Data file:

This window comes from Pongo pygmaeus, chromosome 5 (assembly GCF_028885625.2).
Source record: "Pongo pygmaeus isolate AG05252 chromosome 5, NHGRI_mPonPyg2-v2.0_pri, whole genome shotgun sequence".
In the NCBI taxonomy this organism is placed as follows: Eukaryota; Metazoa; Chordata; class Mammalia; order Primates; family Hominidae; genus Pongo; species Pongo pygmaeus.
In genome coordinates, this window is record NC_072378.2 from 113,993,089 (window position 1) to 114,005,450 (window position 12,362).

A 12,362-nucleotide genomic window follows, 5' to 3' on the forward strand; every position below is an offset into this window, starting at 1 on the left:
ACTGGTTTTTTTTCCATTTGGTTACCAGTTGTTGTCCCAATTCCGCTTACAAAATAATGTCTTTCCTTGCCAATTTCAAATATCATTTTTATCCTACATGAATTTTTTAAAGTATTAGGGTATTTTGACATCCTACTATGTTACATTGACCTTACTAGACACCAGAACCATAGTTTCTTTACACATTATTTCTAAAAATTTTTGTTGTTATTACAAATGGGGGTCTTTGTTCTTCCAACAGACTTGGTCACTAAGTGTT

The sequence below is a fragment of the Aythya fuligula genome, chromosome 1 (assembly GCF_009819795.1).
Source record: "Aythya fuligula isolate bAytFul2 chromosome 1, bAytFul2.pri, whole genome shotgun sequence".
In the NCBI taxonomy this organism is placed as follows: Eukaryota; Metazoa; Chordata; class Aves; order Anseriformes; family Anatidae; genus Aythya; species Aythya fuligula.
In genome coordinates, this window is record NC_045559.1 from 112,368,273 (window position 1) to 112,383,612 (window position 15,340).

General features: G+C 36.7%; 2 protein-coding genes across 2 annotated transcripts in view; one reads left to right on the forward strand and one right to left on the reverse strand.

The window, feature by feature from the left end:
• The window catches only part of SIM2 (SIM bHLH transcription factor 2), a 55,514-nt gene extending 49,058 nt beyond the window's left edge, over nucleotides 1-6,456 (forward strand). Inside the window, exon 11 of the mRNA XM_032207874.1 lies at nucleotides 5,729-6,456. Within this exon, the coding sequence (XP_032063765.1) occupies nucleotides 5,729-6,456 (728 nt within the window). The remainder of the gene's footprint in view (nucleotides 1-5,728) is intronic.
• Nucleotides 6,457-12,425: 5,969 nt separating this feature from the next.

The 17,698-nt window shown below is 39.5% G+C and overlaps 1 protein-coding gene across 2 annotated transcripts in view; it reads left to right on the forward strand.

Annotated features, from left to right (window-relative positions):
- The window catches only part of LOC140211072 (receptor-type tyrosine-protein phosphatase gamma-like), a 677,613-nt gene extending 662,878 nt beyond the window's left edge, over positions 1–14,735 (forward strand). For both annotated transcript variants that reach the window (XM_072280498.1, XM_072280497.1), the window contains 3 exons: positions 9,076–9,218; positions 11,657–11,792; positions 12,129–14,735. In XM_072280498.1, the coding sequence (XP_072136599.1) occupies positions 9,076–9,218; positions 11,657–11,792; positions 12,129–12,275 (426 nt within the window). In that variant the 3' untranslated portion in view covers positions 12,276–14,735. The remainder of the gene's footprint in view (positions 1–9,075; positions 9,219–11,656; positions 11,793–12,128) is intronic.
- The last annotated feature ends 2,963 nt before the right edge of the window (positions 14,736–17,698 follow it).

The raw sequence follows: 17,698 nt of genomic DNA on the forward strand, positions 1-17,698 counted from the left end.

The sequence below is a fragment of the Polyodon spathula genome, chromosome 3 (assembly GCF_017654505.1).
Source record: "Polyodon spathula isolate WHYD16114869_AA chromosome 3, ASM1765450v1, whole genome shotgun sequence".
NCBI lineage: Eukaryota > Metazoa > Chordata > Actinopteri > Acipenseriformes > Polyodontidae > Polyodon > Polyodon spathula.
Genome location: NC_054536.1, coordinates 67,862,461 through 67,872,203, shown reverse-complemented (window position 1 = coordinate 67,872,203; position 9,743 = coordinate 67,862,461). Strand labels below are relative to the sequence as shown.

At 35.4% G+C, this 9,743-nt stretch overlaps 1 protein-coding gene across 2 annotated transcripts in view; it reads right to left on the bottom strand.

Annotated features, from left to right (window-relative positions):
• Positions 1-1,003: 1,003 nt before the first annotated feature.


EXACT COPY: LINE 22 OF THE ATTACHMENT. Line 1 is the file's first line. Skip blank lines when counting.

NCBI lineage: Eukaryota > Metazoa > Chordata > Actinopteri > Acipenseriformes > Polyodontidae > Polyodon > Polyodon spathula.